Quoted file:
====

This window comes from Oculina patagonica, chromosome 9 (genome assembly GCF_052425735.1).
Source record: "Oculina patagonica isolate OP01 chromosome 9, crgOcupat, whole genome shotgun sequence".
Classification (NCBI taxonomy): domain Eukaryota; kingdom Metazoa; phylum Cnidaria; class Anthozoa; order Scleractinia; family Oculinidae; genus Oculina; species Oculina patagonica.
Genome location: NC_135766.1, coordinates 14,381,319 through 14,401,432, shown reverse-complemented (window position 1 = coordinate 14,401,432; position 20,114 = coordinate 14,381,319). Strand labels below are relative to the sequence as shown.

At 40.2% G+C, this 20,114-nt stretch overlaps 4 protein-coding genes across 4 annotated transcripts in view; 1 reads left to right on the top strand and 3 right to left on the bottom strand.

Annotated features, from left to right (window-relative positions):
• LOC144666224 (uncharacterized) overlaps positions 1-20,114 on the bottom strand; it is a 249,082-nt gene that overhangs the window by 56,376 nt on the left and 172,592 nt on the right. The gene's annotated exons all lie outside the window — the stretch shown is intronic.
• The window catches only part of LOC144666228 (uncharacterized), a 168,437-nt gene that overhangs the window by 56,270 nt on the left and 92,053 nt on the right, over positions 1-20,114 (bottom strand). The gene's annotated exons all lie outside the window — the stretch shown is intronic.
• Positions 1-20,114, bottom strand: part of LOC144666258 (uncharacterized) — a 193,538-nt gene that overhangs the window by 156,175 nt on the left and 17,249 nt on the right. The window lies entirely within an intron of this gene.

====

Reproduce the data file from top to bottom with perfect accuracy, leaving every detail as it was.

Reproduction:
This window comes from Oculina patagonica, chromosome 9 (genome assembly GCF_052425735.1).
Source record: "Oculina patagonica isolate OP01 chromosome 9, crgOcupat, whole genome shotgun sequence".
Classification (NCBI taxonomy): domain Eukaryota; kingdom Metazoa; phylum Cnidaria; class Anthozoa; order Scleractinia; family Oculinidae; genus Oculina; species Oculina patagonica.
Genome location: NC_135766.1, coordinates 14,381,319 through 14,401,432, shown reverse-complemented (window position 1 = coordinate 14,401,432; position 20,114 = coordinate 14,381,319). Strand labels below are relative to the sequence as shown.

At 40.2% G+C, this 20,114-nt stretch overlaps 4 protein-coding genes across 4 annotated transcripts in view; 1 reads left to right on the top strand and 3 right to left on the bottom strand.

Annotated features, from left to right (window-relative positions):
• LOC144666224 (uncharacterized) overlaps positions 1-20,114 on the bottom strand; it is a 249,082-nt gene that overhangs the window by 56,376 nt on the left and 172,592 nt on the right. The gene's annotated exons all lie outside the window — the stretch shown is intronic.
• The window catches only part of LOC144666228 (uncharacterized), a 168,437-nt gene that overhangs the window by 56,270 nt on the left and 92,053 nt on the right, over positions 1-20,114 (bottom strand). The gene's annotated exons all lie outside the window — the stretch shown is intronic.
• Positions 1-20,114, bottom strand: part of LOC144666258 (uncharacterized) — a 193,538-nt gene that overhangs the window by 156,175 nt on the left and 17,249 nt on the right. The window lies entirely within an intron of this gene.